“Life has no other discipline to impose, if we would but realize it, than to accept life unquestioningly. Everything… we deny, denigrate or despise, serves to defeat us in the end. What seems nasty, painful, evil, can become a source of beauty, joy and strength, if faced with an open mind. Every moment is a golden one for him who has the vision to realize it as such.”
– Henry Miller
After five and a half months in Haiti, I returned home to the states for the first time so that I could spend the holidays with my family. I was sad to leave and miss the NPH festivities with the children, but I missed my family and friends intensely and I needed a break.
I wondered if I would experience reverse culture shock going back to the states—would it be strange to return to a place where things seem so much easier? Would I feel lost and out of place, or outraged at the excess, or angry at what sometimes seems like First World oblivion to the suffering on the rest of the earth…. But I felt none of those things. I felt like I had never left.
One thing I was surprised to feel when I first arrived in Haiti was a lifting of my guilt—I had always felt badly for having so much when others have so little, and for not working more, or harder, or constantly…but being here made it suddenly clear how none of that was my fault. None of us choose where we are born, or why, or how…what we get to choose is what we do with it.
As much as I love Haiti, it was hard to leave my family again and know that I might not see them for another six months. Living in Haiti is hard. The villa was entirely full of visitors when I got back (including five in my own house), and the day after I returned was the fifth anniversary of the earthquake, so it was long and emotional. I was exhausted and overwhelmed and felt like I was walking around in a fog. For some reason, I was also dreading going back to work—I was homesick and anxious, and I wondered if my coworkers would be upset that I had stayed away for longer than I had planned or if I had forgotten all my Creole. I woke up with a sense of sadness and trepidation, and I dragged myself to breakfast and then to the hospital, my apprehension increasing with each passing minute. I forced myself to climb the stairs and round the corner to the NICU, and I slowly turned the knob and slipped inside the unit, quietly shutting the door behind me. Suddenly, the air was filled with shrieks.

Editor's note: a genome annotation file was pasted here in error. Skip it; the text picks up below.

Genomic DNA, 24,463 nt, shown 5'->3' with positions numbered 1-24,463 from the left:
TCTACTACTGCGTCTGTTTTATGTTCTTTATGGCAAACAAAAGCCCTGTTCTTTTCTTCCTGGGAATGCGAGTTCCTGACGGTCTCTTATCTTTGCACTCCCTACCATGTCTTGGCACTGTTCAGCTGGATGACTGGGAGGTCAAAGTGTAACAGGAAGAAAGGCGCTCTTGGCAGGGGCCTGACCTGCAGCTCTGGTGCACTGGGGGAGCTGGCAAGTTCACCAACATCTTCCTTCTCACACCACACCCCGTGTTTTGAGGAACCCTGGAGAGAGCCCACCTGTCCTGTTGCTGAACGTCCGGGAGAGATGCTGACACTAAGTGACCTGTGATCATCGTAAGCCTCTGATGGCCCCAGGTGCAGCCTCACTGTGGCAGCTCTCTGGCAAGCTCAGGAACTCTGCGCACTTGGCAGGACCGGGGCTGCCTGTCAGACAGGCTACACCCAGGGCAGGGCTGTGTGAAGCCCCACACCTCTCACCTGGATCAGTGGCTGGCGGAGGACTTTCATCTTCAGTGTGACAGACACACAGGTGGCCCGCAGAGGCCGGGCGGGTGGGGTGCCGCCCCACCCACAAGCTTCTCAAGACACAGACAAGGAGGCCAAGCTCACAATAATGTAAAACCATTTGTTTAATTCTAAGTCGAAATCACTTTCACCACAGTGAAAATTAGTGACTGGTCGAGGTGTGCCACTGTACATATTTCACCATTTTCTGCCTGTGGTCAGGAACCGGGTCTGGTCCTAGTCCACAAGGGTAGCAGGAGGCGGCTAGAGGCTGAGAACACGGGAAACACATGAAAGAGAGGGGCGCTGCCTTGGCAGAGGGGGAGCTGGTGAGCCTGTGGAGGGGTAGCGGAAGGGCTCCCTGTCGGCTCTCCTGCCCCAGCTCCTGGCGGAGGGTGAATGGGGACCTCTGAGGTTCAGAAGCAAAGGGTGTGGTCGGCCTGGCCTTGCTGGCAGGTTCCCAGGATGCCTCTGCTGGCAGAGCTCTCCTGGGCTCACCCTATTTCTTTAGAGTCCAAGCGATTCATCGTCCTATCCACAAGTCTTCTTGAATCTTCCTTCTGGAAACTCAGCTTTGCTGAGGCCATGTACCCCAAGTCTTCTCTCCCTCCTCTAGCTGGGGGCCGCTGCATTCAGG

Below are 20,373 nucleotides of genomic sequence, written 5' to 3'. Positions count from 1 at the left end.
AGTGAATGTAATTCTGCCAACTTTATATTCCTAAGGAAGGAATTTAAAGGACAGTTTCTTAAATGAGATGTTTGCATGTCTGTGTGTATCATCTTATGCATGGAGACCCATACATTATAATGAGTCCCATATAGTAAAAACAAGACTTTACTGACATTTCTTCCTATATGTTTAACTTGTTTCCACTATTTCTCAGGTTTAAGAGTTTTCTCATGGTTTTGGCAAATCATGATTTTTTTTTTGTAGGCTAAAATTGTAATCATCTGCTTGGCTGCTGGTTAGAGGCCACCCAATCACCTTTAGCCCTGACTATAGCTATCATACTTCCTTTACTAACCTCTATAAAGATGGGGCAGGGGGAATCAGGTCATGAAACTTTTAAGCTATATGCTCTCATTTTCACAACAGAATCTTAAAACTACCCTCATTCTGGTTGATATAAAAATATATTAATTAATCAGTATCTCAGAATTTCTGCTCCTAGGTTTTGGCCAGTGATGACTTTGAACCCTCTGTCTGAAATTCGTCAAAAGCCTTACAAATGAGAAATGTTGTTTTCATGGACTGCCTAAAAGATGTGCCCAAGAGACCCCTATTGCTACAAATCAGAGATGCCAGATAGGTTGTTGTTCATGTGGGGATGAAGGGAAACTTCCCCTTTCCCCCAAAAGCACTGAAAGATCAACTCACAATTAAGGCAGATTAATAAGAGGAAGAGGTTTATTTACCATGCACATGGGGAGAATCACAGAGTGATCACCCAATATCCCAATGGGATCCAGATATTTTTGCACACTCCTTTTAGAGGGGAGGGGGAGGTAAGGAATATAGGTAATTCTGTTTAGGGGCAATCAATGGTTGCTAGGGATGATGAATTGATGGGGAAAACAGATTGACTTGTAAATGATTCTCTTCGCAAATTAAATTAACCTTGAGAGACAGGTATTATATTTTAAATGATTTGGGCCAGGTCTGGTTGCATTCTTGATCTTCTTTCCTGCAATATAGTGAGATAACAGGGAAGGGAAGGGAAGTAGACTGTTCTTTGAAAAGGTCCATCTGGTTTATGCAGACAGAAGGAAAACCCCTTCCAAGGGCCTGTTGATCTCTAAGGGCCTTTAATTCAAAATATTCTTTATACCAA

“Catherine! Catherine!” My coworkers, jumping up and down, ran to hug me. And to kiss my cheeks. And to ask about my holidays. And to tell me they were worried I wasn’t coming back. At that moment, for the first time since I had been back, I felt my sadness lift and be replaced by a sense of peace and happiness. This was why I came to Haiti. Throughout the struggles and the sorrow, the worries and self-doubt, there is so much beauty and redemption to be found here. I have been privileged to be welcomed here and my only hope is that I can leave having given even a fraction of what I have already received.
by Katie Lawler on January 29, 2015
Be sure to check out Katie’s personal blog @http://katiemarielawler.blogspot.com/ for more regular updates on her life and work at the Saint Damien’s Pediatric Hospital in Tabarre, Haiti.